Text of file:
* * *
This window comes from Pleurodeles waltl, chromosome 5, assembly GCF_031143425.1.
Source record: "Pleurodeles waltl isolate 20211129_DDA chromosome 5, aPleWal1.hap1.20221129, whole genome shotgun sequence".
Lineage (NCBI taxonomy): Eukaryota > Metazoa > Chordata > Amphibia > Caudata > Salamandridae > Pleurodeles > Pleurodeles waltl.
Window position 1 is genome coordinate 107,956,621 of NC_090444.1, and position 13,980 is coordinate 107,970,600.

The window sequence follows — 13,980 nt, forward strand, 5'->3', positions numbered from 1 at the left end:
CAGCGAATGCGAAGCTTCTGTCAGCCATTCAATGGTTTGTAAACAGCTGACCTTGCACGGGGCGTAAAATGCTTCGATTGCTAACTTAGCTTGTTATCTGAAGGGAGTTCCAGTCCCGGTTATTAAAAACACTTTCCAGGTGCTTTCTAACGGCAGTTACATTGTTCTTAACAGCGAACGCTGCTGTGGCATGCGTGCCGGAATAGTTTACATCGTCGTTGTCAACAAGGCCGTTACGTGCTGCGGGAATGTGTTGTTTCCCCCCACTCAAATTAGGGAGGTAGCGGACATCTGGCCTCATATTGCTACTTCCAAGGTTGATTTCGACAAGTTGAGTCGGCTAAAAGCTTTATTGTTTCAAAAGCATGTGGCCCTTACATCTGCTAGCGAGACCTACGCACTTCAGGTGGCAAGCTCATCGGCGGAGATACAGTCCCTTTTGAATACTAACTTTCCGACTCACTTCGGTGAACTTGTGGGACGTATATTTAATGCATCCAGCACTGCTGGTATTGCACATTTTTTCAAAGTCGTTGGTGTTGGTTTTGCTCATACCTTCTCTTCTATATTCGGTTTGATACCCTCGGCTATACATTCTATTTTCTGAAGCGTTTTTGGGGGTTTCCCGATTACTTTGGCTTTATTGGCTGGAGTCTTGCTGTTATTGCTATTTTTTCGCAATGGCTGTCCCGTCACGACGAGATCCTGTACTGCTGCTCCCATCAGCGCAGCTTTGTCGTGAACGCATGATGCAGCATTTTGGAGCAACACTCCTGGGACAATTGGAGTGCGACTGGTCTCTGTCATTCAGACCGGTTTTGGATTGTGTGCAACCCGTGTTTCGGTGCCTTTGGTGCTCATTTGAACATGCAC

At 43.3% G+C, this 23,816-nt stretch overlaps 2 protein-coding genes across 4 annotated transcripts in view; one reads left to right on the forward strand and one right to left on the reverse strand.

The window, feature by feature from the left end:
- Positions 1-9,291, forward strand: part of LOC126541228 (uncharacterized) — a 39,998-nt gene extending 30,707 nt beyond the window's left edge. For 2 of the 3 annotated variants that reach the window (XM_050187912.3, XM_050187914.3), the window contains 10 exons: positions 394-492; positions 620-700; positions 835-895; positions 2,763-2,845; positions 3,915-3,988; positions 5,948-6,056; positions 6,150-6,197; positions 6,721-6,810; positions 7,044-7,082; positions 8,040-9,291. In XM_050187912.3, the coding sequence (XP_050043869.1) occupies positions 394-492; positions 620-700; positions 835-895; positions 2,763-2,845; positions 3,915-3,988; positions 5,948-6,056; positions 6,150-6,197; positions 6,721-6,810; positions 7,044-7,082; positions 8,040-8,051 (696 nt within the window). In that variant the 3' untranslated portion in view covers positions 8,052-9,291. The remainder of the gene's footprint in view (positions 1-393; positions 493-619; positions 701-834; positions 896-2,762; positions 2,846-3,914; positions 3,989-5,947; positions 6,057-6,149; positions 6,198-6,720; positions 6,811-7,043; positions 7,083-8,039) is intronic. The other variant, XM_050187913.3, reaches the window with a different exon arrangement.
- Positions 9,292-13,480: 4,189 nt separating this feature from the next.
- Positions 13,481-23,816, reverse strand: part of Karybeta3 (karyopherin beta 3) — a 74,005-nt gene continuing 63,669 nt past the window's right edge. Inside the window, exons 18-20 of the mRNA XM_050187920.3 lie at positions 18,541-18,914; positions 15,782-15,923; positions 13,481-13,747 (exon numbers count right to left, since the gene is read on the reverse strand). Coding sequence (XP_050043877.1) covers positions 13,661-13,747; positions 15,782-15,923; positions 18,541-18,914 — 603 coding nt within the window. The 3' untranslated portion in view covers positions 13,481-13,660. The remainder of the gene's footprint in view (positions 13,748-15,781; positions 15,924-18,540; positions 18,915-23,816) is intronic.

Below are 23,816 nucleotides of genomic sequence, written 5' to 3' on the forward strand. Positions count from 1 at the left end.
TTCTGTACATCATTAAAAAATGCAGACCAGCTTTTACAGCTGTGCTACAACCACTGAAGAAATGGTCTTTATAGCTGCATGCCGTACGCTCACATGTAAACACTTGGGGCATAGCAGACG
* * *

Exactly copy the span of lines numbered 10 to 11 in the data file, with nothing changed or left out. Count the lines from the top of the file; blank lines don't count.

- Positions 9,292-13,480: 4,189 nt separating this feature from the next.
- Positions 13,481-23,816, reverse strand: part of Karybeta3 (karyopherin beta 3) — a 74,005-nt gene continuing 63,669 nt past the window's right edge. Inside the window, exons 18-20 of the mRNA XM_050187920.3 lie at positions 18,541-18,914; positions 15,782-15,923; positions 13,481-13,747 (exon numbers count right to left, since the gene is read on the reverse strand). Coding sequence (XP_050043877.1) covers positions 13,661-13,747; positions 15,782-15,923; positions 18,541-18,914 — 603 coding nt within the window. The 3' untranslated portion in view covers positions 13,481-13,660. The remainder of the gene's footprint in view (positions 13,748-15,781; positions 15,924-18,540; positions 18,915-23,816) is intronic.